*/
  @Provides @PerActivity Activity activity() {
    return this.activity;
  }
}

I can clearly see that this has to do with JSR-330 custom scopes, but I really don't understand what exactly is happening here to make it so that this code enables the given module and/or what is provided by a given module to depend on the actual Activity lifecycle, and for there to exist only a single instance but only if that given activity is active.

The docs say this:

Scope

Dagger 1 only supported a single scope: @Singleton. 
Dagger 2 allows users to any well-formed scope annotation. 
The Component docs describe the details of 
    how to properly apply scope to a component.

It says to look at the Component docs page, but that gives me 404. I also saw this, but...

May I ask for some help in clarifying why specifying this custom scope magically makes Activity-level scopes work without an issue?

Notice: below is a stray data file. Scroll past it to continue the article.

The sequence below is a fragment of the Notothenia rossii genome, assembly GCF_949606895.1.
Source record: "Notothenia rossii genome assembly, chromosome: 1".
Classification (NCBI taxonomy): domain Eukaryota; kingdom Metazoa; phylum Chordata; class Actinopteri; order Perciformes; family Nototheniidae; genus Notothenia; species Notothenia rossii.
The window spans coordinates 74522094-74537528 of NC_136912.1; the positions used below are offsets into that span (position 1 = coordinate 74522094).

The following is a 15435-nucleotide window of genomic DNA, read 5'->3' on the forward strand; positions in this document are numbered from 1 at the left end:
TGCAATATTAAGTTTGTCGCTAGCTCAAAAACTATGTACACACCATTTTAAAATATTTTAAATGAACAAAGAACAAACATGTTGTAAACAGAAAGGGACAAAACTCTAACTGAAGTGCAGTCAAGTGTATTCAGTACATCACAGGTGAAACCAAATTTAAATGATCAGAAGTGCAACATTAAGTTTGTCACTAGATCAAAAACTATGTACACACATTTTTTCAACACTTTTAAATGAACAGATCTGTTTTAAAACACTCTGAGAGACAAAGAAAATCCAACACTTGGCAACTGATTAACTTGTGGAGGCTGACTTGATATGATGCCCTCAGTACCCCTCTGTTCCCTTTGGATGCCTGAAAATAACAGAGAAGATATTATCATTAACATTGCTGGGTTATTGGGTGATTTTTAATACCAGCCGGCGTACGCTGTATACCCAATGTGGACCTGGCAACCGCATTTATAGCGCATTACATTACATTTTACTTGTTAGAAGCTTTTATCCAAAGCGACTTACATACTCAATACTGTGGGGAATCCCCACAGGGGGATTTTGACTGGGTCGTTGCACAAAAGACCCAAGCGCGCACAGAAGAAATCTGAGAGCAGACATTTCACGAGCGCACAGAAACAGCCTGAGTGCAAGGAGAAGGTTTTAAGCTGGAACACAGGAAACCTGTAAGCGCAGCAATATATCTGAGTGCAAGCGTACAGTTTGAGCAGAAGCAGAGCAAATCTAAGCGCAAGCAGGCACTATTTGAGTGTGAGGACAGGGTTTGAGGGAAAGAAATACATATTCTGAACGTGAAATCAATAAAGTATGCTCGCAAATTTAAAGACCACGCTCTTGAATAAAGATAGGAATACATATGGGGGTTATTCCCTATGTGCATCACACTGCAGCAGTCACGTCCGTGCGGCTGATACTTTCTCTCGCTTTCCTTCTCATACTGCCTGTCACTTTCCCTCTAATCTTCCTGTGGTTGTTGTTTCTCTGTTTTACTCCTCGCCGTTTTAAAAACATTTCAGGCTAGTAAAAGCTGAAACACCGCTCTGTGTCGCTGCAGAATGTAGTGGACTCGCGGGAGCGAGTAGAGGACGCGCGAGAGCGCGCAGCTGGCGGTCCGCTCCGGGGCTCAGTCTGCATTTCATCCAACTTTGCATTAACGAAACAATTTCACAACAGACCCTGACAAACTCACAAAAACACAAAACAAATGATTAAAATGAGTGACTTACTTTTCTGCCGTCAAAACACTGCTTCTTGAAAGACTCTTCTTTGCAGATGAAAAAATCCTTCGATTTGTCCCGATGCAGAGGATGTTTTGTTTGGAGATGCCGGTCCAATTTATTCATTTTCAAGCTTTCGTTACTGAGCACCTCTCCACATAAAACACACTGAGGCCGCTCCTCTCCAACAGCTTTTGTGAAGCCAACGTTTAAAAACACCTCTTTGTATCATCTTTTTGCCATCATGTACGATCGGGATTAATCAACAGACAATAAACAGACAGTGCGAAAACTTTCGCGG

(The answer is, a subscope can receive dependencies from its superscope, and a subscope exists as long as the component does. And that you need to specify the scopes on your modules, and you need to specify your component dependencies to subscope one superscope.)

29

Actually there is no magic. Custom scope annotations are just annotations. They can have any name.

First function of scopes is a way to tell Dagger compiler which scopes are allowed within scoped component. That's why using @ActivityScope dependency in non-@ActivityScope component will fire a compilation error.